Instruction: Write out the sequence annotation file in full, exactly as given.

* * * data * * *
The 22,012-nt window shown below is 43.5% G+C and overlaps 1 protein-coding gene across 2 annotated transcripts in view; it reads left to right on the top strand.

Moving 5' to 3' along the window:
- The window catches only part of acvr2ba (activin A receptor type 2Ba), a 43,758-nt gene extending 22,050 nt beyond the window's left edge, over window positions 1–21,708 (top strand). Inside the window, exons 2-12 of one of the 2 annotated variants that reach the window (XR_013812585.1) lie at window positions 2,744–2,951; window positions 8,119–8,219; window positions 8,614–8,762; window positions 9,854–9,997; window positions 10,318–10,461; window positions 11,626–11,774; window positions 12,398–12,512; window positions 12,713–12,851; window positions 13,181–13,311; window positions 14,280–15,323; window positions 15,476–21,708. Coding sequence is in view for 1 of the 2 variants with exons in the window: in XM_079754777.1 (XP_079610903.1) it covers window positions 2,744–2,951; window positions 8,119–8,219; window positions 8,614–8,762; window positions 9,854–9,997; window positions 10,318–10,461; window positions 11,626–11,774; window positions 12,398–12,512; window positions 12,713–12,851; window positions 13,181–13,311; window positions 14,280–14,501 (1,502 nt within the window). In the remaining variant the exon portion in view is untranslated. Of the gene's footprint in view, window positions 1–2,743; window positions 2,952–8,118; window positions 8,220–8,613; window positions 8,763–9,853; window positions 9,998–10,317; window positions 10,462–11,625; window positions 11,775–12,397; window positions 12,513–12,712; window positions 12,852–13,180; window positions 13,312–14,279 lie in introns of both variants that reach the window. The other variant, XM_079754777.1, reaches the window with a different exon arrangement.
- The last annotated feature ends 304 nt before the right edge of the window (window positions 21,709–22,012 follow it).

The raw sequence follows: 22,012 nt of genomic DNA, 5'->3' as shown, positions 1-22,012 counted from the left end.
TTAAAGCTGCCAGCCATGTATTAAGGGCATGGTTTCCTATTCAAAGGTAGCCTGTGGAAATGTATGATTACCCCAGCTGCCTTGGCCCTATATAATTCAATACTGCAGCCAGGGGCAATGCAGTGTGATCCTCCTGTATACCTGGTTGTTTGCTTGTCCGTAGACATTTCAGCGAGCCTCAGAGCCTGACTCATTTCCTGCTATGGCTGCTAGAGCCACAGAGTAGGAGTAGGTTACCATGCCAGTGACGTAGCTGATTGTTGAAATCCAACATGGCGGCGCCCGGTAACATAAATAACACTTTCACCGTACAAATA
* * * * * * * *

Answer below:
The 22,012-nt window shown below is 43.5% G+C and overlaps 1 protein-coding gene across 2 annotated transcripts in view; it reads left to right on the top strand.

Moving 5' to 3' along the window:
- The window catches only part of acvr2ba (activin A receptor type 2Ba), a 43,758-nt gene extending 22,050 nt beyond the window's left edge, over window positions 1–21,708 (top strand). Inside the window, exons 2-12 of one of the 2 annotated variants that reach the window (XR_013812585.1) lie at window positions 2,744–2,951; window positions 8,119–8,219; window positions 8,614–8,762; window positions 9,854–9,997; window positions 10,318–10,461; window positions 11,626–11,774; window positions 12,398–12,512; window positions 12,713–12,851; window positions 13,181–13,311; window positions 14,280–15,323; window positions 15,476–21,708. Coding sequence is in view for 1 of the 2 variants with exons in the window: in XM_079754777.1 (XP_079610903.1) it covers window positions 2,744–2,951; window positions 8,119–8,219; window positions 8,614–8,762; window positions 9,854–9,997; window positions 10,318–10,461; window positions 11,626–11,774; window positions 12,398–12,512; window positions 12,713–12,851; window positions 13,181–13,311; window positions 14,280–14,501 (1,502 nt within the window). In the remaining variant the exon portion in view is untranslated. Of the gene's footprint in view, window positions 1–2,743; window positions 2,952–8,118; window positions 8,220–8,613; window positions 8,763–9,853; window positions 9,998–10,317; window positions 10,462–11,625; window positions 11,775–12,397; window positions 12,513–12,712; window positions 12,852–13,180; window positions 13,312–14,279 lie in introns of both variants that reach the window. The other variant, XM_079754777.1, reaches the window with a different exon arrangement.
- The last annotated feature ends 304 nt before the right edge of the window (window positions 21,709–22,012 follow it).

The raw sequence follows: 22,012 nt of genomic DNA, 5'->3' as shown, positions 1-22,012 counted from the left end.
TTAAAGCTGCCAGCCATGTATTAAGGGCATGGTTTCCTATTCAAAGGTAGCCTGTGGAAATGTATGATTACCCCAGCTGCCTTGGCCCTATATAATTCAATACTGCAGCCAGGGGCAATGCAGTGTGATCCTCCTGTATACCTGGTTGTTTGCTTGTCCGTAGACATTTCAGCGAGCCTCAGAGCCTGACTCATTTCCTGCTATGGCTGCTAGAGCCACAGAGTAGGAGTAGGTTACCATGCCAGTGACGTAGCTGATTGTTGAAATCCAACATGGCGGCGCCCGGTAACATAAATAACACTTTCACCGTACAAATA